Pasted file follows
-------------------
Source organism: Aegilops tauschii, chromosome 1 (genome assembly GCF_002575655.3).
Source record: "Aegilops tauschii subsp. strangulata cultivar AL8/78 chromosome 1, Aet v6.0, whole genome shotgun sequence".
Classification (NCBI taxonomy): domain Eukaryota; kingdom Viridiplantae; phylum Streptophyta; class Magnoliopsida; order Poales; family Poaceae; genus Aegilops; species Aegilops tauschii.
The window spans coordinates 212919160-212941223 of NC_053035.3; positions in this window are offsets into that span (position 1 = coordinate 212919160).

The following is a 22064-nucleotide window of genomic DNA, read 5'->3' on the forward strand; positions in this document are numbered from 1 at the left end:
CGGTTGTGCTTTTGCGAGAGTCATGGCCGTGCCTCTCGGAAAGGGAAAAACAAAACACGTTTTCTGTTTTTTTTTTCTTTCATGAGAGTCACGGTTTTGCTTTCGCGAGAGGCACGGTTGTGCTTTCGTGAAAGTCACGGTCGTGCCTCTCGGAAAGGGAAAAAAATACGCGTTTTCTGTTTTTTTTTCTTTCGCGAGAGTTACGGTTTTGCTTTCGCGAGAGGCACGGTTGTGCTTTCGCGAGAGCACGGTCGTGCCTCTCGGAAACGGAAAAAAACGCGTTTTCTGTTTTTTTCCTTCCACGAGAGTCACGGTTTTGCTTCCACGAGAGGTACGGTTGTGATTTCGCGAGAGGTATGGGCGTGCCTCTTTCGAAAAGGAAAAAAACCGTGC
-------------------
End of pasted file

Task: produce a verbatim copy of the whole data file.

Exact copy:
Source organism: Aegilops tauschii, chromosome 1 (genome assembly GCF_002575655.3).
Source record: "Aegilops tauschii subsp. strangulata cultivar AL8/78 chromosome 1, Aet v6.0, whole genome shotgun sequence".
Classification (NCBI taxonomy): domain Eukaryota; kingdom Viridiplantae; phylum Streptophyta; class Magnoliopsida; order Poales; family Poaceae; genus Aegilops; species Aegilops tauschii.
The window spans coordinates 212919160-212941223 of NC_053035.3; positions in this window are offsets into that span (position 1 = coordinate 212919160).

The following is a 22064-nucleotide window of genomic DNA, read 5'->3' on the forward strand; positions in this document are numbered from 1 at the left end:
CGGTTGTGCTTTTGCGAGAGTCATGGCCGTGCCTCTCGGAAAGGGAAAAACAAAACACGTTTTCTGTTTTTTTTTTCTTTCATGAGAGTCACGGTTTTGCTTTCGCGAGAGGCACGGTTGTGCTTTCGTGAAAGTCACGGTCGTGCCTCTCGGAAAGGGAAAAAAATACGCGTTTTCTGTTTTTTTTTCTTTCGCGAGAGTTACGGTTTTGCTTTCGCGAGAGGCACGGTTGTGCTTTCGCGAGAGCACGGTCGTGCCTCTCGGAAACGGAAAAAAACGCGTTTTCTGTTTTTTTCCTTCCACGAGAGTCACGGTTTTGCTTCCACGAGAGGTACGGTTGTGATTTCGCGAGAGGTATGGGCGTGCCTCTTTCGAAAAGGAAAAAAACCGTGC